• The staff welcomes the new statutes of the BCC that will provide the legal basis for its regained independence and that will be published in June. The staff stresses that BCC advances to the government will need to be strictly limited in conformity with the new statutes and the monetary program.

  • A solid track record under the SMP could be followed by a program under the Poverty Reduction and Growth Facility (PRGF), underpinned by an interim poverty reduction strategy paper (1-PRSP). Steady implementation of the PRGF should allow the DRC to seek debt relief under the Heavily Indebted Poor Countries (HIPC) framework, with a view to reducing its heavy debt service burden to sustainable levels.

I. Introduction

1. A mission visited Kinshasa during May 2-16, 2001, 1 to conduct discussions for the 2001 Article IV consultation and negotiate a Fund staff-monitored program (SMP).2 The mission met with His Excellency President Joseph Kabila, most ministers of the newly appointed government, including the Minister of Economy, Finance, and the Budget, Mr. Matungulu, and the Governor of the Central Bank of the Congo (BCC), Mr. Masangu. The mission also met with representatives of civil society, including trade unions and the business sector, and the international community. The last Article IV consultation with the Democratic Republic of the Congo (called Zaire at the time) was concluded in March 1996 (SM/96/34; 2/7/96). The Democratic Republic of the Congo (DRC) has continued to avail itself of the transitional arrangements under Article XIV. It is on the standard 12-month consultation cycle.

2. As agreed during a meeting between the Managing Director and President Kabila on February 1, 2001, a mission visited Kinshasa from February 28 to March 12, 2001, to take stock of the situation and initiate discussions on a comprehensive macroeconomic framework that could lay the basis for an SMP aimed at stabilizing the economic situation, restoring economic growth, and initiating the process of reconstruction. At that time, the President stressed the willingness of the authorities to normalize the DRC’s relations with the Fund, and to reach understandings on an interim program that could be monitored by the staff. The mission noted that there had been a marked turnaround in the attitude of the authorities, as evidenced by their strong commitment to liberalize and open up the economy, and break hyperinflation. 3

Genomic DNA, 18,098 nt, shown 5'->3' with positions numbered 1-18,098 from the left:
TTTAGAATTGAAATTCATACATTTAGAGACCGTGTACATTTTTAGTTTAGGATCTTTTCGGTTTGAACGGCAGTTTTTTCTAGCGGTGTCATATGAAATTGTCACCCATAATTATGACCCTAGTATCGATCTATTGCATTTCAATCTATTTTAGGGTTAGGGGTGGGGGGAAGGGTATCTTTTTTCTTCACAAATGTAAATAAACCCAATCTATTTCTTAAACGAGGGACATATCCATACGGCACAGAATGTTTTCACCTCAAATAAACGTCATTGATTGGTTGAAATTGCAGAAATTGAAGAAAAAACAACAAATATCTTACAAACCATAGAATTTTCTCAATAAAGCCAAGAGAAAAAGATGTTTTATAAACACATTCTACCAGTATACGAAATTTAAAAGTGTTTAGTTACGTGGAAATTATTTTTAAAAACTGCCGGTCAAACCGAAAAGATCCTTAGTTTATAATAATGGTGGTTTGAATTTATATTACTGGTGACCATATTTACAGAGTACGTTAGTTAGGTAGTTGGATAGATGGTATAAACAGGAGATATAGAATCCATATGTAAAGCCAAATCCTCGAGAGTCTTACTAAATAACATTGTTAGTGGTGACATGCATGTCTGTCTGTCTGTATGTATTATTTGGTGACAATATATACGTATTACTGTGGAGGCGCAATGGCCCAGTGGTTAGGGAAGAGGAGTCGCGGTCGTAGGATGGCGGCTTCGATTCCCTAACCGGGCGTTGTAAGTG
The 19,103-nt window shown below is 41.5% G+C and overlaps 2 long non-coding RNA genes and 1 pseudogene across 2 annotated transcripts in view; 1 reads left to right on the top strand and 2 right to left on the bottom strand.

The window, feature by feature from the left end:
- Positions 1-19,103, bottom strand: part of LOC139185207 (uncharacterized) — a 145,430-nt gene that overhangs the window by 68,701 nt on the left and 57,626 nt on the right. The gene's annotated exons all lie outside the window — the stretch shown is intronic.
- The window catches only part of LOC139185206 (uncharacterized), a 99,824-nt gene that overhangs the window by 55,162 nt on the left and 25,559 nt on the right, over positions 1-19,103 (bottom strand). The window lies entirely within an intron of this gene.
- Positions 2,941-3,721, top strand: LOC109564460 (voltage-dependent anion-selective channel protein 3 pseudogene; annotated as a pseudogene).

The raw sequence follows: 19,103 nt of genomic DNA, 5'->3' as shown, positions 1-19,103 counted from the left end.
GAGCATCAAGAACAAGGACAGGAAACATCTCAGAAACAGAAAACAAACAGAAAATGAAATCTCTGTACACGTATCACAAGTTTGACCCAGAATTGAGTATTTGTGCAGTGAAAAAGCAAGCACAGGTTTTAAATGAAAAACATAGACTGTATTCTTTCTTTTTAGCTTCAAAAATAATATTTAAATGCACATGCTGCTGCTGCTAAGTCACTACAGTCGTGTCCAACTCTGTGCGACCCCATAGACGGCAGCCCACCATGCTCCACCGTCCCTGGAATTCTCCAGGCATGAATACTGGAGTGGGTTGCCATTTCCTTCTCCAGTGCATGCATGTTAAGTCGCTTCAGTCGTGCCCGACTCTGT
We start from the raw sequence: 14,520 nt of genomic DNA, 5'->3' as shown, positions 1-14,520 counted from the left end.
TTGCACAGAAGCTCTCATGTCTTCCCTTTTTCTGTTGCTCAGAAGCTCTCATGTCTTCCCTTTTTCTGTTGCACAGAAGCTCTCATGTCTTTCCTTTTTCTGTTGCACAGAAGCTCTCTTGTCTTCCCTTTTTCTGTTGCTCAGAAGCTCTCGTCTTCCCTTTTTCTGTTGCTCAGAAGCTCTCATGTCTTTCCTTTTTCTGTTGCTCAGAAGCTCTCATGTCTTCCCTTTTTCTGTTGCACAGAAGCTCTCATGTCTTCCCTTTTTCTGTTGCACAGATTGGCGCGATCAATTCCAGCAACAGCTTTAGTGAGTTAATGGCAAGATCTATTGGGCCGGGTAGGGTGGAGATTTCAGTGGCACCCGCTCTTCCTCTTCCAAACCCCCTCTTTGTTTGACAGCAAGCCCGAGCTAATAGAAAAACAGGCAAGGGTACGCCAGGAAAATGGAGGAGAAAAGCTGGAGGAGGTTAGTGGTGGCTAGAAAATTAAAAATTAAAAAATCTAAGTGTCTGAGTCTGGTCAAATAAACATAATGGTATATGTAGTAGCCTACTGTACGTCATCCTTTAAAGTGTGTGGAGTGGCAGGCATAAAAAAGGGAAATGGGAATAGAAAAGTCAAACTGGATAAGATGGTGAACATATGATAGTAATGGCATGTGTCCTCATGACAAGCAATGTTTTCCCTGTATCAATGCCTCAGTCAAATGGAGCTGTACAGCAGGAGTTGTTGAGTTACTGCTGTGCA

3. The DRC has been in continuous arrears to the Fund since November 1990. On September 6, 1991, it was declared ineligible to use the general resources of the Fund, and a declaration of noncooperation was issued on February 14, 1992. The voting and related rights of the DRC in the Fund were suspended on June 2, 1994. On March 18, 1998, the Executive Board decided that, at the next review of the DRC’s overdue financial obligations, the Fund would consider adoption of a decision providing for the initiation of the procedure of compulsory withdrawal from the Fund unless the member had resumed cooperation with the Fund. In light of the unsettled political and security situation and the limited information available on economic developments and policies, the Executive Board subsequently decided on several occasions to postpone the postsuspension review of the DRC’s overdue financial obligations to the Fund. On June 4, 2001, the Board once again decided to postpone the review for six months, or until the next Article IV consultation with the DRC, whichever was earlier (EBS/01/75; 5/17/01).

4. Summaries of the DRC’s relations with the Fund and the World Bank Group are presented in Appendices II and III, respectively. Fund and World Bank staff have continued to cooperate closely on the DRC. As indicated above, World Bank staff participated in the March and May 2001 missions. The World Bank is assisting the authorities in developing a strategy in the structural and sectoral areas and is in the process of preparing a Transitional Support Strategy, which is expected to be presented to its Board in mid-July 2001.

5. The statistical apparatus has been severely affected by years of neglect and war through the loss of qualified staff, equipment, and records. Although the authorities provide the core minimum data to the Fund and publish available data, their coverage, quality, and timeliness need to be improved, especially in the areas of national accounts, public finance, and balance of payments statistics. Social data are severely limited (Appendix IV).

II. Political and Security Developments

6. After years of turmoil and war, the political and security situation in the DRC has been improving since early 2001, thanks to the reactivation of the Lusaka cease-fire agreement, United Nations (UN) involvement, and the enhancement of the inter-Congolese dialogue. President Kabila has consistently stated his commitment to restore peace and enforce the terms of the Lusaka agreement. Following his visit to the UN in February 2001, the Security Council demanded that all troops in the DRC withdraw 9 miles from frontline positions within two weeks from March 15. This was to allow the deployment of UN military observers and support troops to monitor a cease-fire. According to UN statements, the withdrawal of troops has been on schedule, and the cease-fire so far has been generally holding. A delegation of 15 members of the UN Security Council visited Kinshasa on May 18 to take stock of the situation. In late May, Uruguayan troops began reopening and policing traffic on the Congo River, a vital link in the country’s transportation system. The Security Council hopes not only to encourage momentum for the pullback of troops but also to win approval of African governments for an international conference on the economic and political development of the Great Lakes region. An important complicating factor in this respect is the continued plundering of the DRC’s natural resources.4